Diaspora Gallery

The Bihari Diaspora gallery offers visitors a unique perspective on the historic context of Bihari relocation across the globe, highlighting recent stories that illustrate Bihar's deep and lasting influence. As visitors move beyond the History Galleries, the Bihari Diaspora gallery seamlessly continues the narrative, bringing the story of Bihar into the modern world. With its fascinating exhibits and thought-provoking displays, this gallery provides a comprehensive look at the Bihari influence around the world.

Collection stories

Marigold Canopy
To express our solidarity and acknowledge a deep connection with our people settled in foreign lands, this gallery has drawn up a canopy of marigold flowers. Marigold flower in different hues of orange and yellow colours, is a symbol of festivity, prosperity and abundance. Its bright vibrancy is also likened with the radiance of the sun. It is considered auspicious and is used as our reverence in religious ceremonies. The Bihari Diaspora all over the world has kept alive all these traditions and is connected through these symbols with their roots.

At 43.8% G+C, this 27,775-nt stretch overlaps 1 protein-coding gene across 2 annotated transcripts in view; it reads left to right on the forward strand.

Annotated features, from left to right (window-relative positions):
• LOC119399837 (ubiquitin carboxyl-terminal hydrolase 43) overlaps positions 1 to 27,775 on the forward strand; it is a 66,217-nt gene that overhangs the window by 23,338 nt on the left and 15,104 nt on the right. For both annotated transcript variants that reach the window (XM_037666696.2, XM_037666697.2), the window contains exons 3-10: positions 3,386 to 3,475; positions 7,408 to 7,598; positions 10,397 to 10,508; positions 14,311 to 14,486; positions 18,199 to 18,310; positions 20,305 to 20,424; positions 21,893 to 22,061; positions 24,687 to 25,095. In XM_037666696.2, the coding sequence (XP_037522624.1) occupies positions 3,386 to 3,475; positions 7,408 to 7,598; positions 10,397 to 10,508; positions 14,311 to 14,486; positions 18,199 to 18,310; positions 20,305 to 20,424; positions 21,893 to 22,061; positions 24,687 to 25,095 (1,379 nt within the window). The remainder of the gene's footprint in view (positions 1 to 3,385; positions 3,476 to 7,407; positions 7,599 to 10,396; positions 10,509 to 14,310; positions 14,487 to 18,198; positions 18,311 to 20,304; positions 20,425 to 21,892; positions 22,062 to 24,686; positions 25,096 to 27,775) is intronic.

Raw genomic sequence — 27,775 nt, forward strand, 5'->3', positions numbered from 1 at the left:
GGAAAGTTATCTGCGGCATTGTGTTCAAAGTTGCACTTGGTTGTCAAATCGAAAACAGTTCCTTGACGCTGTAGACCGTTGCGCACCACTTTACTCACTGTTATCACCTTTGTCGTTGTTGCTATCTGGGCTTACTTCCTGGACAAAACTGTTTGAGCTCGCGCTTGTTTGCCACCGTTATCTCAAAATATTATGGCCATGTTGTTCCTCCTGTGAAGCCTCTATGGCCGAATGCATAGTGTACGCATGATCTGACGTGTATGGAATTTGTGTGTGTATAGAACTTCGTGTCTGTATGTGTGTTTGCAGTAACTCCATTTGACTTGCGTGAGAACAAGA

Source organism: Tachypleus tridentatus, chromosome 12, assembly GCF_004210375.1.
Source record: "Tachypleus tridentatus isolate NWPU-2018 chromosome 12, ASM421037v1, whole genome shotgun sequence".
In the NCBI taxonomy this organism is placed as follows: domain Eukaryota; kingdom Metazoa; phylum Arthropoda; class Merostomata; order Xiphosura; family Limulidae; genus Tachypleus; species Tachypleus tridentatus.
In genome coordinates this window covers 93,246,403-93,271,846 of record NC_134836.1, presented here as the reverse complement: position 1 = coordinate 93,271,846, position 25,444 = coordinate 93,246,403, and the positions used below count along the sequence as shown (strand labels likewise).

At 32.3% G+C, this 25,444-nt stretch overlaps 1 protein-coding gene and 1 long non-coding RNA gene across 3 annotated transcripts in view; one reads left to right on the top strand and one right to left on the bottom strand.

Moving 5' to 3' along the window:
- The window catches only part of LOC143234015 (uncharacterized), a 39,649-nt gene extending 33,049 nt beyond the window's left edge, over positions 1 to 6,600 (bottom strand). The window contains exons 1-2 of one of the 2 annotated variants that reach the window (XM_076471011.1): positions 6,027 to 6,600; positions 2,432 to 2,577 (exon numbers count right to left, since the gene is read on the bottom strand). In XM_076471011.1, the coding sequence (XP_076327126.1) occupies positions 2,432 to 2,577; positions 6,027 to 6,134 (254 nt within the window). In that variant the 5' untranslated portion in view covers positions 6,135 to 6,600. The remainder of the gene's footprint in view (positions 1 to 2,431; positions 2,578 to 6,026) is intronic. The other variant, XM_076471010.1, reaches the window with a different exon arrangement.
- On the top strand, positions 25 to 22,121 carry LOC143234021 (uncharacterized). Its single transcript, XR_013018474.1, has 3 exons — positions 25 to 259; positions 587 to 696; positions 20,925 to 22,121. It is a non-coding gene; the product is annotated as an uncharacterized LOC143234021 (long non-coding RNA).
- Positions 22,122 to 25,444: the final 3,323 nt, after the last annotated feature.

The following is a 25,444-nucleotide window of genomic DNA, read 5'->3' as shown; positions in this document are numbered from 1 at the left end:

Bhikhari Thakur : Poet behind songs of parting emotions ‘Bidesiya’
‘Bidesiya’- the famous Bihari folk songs and musicals have been penned by the legendary Bhikhari Thakur- the people’s poet. During the period between mid 19th and early 20th century, there was a huge exodus of contract labourers from Bihar for working in the plantations of the British colonies all over the world. ‘Bidesiya’ is the term given to these migrants, who left their homeland in hope of a better livelihood. Through these songs, the poet has very aptly given words to the emotions of pain, suffering and anguish due to the separation of our beloved ones.
‘Chutney’ : folk music with a mix of sweet and sour emotions
Connected with the historic migration of Bihari labourers to the British colonies in Caribbean islands, ‘Chutney’ is another expression of separation, longing and remembrance on the part of the migrants. Over a period of time these people learned the local music of the place and a fusion of bihari folk songs developed that gave a feeling of sweetness through its Bhojpuri songs and spiciness through the accompanying bass guitars, synthesizers and drums. This fusion music became very popular in countries of the Caribbean as well as Fiji, Mauritius & South Africa in the later years.

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